Azure AD Delegation scenario


tl;dr

  1. Register a new Web App in AAD for the Api
    1. Add the required "delegated" permissions to the external resource (i.e: Microsoft Graph)
  2. Register a new Web App in AAD for the Frontend
    1. Add the permissions to access the Api app
  3. Configure the Web apps code with the authentication details as usual (ClientID, Client Secret, Audience Uri..etc..). ADAL is the right choice for .NET code
  4. In Azure portal edit the Api registration manifest adding the GUID of the FronEnd app:
    "knownClientApplications": ["XXXXXX-YYYY-ZZZZZZ-WWWWW-XXXXXXX"]
  5. In the Api app code, save the bootstrap token during logon and use it to ask a new "On-Behalf-Of" token for the external resource with the user assertion "urn:ietf:params:oauth:grant-type:jwt-bearer"

"Hello World"!
Protect a web resource with Azure AD is really easy and well documented, but in a delegation scenario where we need to access to an external resource impersonating the signed-in user the things can get little more complicated.
Is not difficult, we just need few extra steps and configuration from the base case.

If I would like to implement an architecture as the following:

 

The very first steps are:

  1. Register a new Web App in AAD for the Api
    1. Add a redirect URL with "http://localhost"
    2. Add the required "delegated" permissions to the external resource (i.e: Microsoft Graph)
  2. Register a new Web App in AAD for the Frontend
    1. Add redirect URLs to point to the main page
    2. Add the permissions to access the Api app
  3. Configure the apps code with the authentication details as usual (ClientID, Client Secret, Audience Uri..etc..)

As you know the first time we access a resource protected by an Oauth based protocol (like OpenIDConnect in AAD) we need to "visually" grant the access to that resource. The classic HTML page that requires the user input to continue. Because at step 2/b we specified the FrontEnd app needs to access the Api app the user will be prompted to confirm the access to both applications (Frontend + Api) in a single page (note: the external resource is mentioned here).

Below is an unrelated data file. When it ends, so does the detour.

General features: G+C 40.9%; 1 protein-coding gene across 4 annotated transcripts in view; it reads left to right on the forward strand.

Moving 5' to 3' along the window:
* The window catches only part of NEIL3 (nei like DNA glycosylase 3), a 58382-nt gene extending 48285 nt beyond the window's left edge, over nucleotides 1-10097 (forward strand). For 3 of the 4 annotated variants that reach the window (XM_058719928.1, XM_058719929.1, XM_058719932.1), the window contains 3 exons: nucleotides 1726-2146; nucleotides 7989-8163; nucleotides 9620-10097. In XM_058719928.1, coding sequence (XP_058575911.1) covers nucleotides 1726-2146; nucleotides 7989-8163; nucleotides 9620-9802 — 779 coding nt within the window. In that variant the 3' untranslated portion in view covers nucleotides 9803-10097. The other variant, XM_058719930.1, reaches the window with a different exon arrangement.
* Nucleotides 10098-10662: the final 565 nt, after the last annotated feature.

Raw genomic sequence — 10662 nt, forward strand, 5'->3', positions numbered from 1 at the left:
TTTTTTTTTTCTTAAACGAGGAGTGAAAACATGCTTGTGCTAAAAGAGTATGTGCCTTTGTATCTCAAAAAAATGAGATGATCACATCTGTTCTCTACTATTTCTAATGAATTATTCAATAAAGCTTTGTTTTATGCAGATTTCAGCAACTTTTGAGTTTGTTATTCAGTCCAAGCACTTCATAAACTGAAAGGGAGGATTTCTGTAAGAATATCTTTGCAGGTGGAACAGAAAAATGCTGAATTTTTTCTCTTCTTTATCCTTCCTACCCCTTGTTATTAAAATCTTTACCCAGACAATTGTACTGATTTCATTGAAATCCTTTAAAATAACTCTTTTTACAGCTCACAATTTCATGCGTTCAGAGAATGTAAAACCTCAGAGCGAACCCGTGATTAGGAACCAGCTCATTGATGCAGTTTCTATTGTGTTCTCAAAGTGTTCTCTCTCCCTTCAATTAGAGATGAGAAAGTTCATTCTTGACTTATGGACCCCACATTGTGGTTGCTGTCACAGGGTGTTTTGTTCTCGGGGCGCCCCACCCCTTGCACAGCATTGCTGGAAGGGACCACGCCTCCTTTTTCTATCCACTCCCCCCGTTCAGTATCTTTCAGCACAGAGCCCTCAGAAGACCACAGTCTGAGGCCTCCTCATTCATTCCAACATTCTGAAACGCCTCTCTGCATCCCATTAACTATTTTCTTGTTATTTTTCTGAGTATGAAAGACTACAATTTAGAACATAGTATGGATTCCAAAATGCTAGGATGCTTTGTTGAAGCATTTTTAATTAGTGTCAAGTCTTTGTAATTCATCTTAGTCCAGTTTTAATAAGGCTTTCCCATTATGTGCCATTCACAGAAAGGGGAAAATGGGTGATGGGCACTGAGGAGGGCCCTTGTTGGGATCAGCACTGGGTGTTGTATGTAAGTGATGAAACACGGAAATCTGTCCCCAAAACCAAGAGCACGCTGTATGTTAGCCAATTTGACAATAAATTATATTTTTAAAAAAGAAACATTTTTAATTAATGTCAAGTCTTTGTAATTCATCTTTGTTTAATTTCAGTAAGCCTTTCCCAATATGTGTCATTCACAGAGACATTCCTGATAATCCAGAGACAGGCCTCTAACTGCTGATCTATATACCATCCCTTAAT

This allows the FrontEnd app to "reedem" the authorization code and ask for a token to access the Api app. So far so good.

Unfortunately this is not sufficent if the Api app needs to access an external resource acting as the signed in user. This because the token received from this layer is meant only to the Api app and cannot be used to access the external resource (i.e: Microsoft Graph). We need a specific token for this latter resource but there are two major issues at this point:

  1. The user didn't be prompted for that, so he never granted the access to the external resouce
  2. The API is called via code (REST API) and therefore cannot display any HTML page to ask for such grant

In any case we also would like to silently access this resource in a SSO manner without asking again for credentials.

Basically we need a way to grant the access to the external resource via the Api layer upfront. Fortunately this is possible manually editing the registration manifest for the Api app in the Azure portal:

"knownClientApplications": ["XXXXXX-YYYY-ZZZZZZ-WWWWW-XXXXXXX"]

Adding the GUID of the FrontEnd app to the "knownClientApplications" property we link the two registrations, that means the first time the user access the FrontEnd app he will be prompted to grant the access to all the permissions specified for both apps and not only for the FrontEnd ones. In other words, we obtain a consensus page that lists all the permissions and all the external resources accessed by the current application and all the linked ones.

Now, as the user grants the access to all the resources upfront the Api app can request a token for the external resource in a SSO manner. In this case we need to use the "On-Behalf-Of" flow that allows the app to get an access token that delegates the user credentials. To successfully request this token we need to:

  • provide the Bootstrap Token (authentication token sent by the FrontEnd to the Api app)
  • Specify the assertion "urn:ietf:params:oauth:grant-type:jwt-bearer"

if you are using ADAL this translates in two simple steps:

  • SaveSigninToken = true in Startup.Auth.cs / WindowsAzureActiveDirectoryBearerAuthenticationOptions/TokenValidationParameters (as by default for performance is discarder after the access)
  • Request the token with:
UserAssertion userAssertion = new UserAssertion(bootstrapContext, "urn:ietf:params:oauth:grant-type:jwt-bearer", userName);
var result = await authContext.AcquireTokenAsync(resourceUri, clientCred, userAssertion);

 

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